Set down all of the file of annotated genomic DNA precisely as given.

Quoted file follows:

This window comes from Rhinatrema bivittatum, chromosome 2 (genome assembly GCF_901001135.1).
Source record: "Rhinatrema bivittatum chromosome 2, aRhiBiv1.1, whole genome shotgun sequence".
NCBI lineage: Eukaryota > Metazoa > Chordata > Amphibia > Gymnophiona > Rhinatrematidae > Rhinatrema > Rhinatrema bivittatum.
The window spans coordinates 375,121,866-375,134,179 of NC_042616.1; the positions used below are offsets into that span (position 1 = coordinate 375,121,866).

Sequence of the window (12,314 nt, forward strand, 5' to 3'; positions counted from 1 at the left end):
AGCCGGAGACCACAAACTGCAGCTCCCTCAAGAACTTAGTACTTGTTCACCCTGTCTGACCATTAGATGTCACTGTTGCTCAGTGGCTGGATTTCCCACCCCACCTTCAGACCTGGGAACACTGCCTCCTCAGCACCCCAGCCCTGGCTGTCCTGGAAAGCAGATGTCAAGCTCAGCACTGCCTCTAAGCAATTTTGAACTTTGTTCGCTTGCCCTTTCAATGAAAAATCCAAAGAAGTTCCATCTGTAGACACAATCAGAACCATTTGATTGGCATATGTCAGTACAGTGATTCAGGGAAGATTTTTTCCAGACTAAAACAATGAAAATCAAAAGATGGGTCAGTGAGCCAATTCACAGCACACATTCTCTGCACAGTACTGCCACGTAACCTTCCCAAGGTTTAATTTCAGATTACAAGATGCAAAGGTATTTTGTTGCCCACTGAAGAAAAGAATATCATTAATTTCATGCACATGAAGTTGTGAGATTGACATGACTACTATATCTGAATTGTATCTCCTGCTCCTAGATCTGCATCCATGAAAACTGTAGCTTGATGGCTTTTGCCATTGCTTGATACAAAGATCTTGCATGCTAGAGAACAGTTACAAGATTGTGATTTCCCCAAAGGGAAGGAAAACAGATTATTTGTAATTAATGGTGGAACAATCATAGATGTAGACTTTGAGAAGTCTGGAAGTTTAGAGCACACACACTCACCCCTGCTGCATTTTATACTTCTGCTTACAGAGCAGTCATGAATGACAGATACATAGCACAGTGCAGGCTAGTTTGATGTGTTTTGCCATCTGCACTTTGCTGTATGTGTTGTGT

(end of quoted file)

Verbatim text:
This window comes from Rhinatrema bivittatum, chromosome 2 (genome assembly GCF_901001135.1).
Source record: "Rhinatrema bivittatum chromosome 2, aRhiBiv1.1, whole genome shotgun sequence".
NCBI lineage: Eukaryota > Metazoa > Chordata > Amphibia > Gymnophiona > Rhinatrematidae > Rhinatrema > Rhinatrema bivittatum.
The window spans coordinates 375,121,866-375,134,179 of NC_042616.1; the positions used below are offsets into that span (position 1 = coordinate 375,121,866).

Sequence of the window (12,314 nt, forward strand, 5' to 3'; positions counted from 1 at the left end):
AGCCGGAGACCACAAACTGCAGCTCCCTCAAGAACTTAGTACTTGTTCACCCTGTCTGACCATTAGATGTCACTGTTGCTCAGTGGCTGGATTTCCCACCCCACCTTCAGACCTGGGAACACTGCCTCCTCAGCACCCCAGCCCTGGCTGTCCTGGAAAGCAGATGTCAAGCTCAGCACTGCCTCTAAGCAATTTTGAACTTTGTTCGCTTGCCCTTTCAATGAAAAATCCAAAGAAGTTCCATCTGTAGACACAATCAGAACCATTTGATTGGCATATGTCAGTACAGTGATTCAGGGAAGATTTTTTCCAGACTAAAACAATGAAAATCAAAAGATGGGTCAGTGAGCCAATTCACAGCACACATTCTCTGCACAGTACTGCCACGTAACCTTCCCAAGGTTTAATTTCAGATTACAAGATGCAAAGGTATTTTGTTGCCCACTGAAGAAAAGAATATCATTAATTTCATGCACATGAAGTTGTGAGATTGACATGACTACTATATCTGAATTGTATCTCCTGCTCCTAGATCTGCATCCATGAAAACTGTAGCTTGATGGCTTTTGCCATTGCTTGATACAAAGATCTTGCATGCTAGAGAACAGTTACAAGATTGTGATTTCCCCAAAGGGAAGGAAAACAGATTATTTGTAATTAATGGTGGAACAATCATAGATGTAGACTTTGAGAAGTCTGGAAGTTTAGAGCACACACACTCACCCCTGCTGCATTTTATACTTCTGCTTACAGAGCAGTCATGAATGACAGATACATAGCACAGTGCAGGCTAGTTTGATGTGTTTTGCCATCTGCACTTTGCTGTATGTGTTGTGT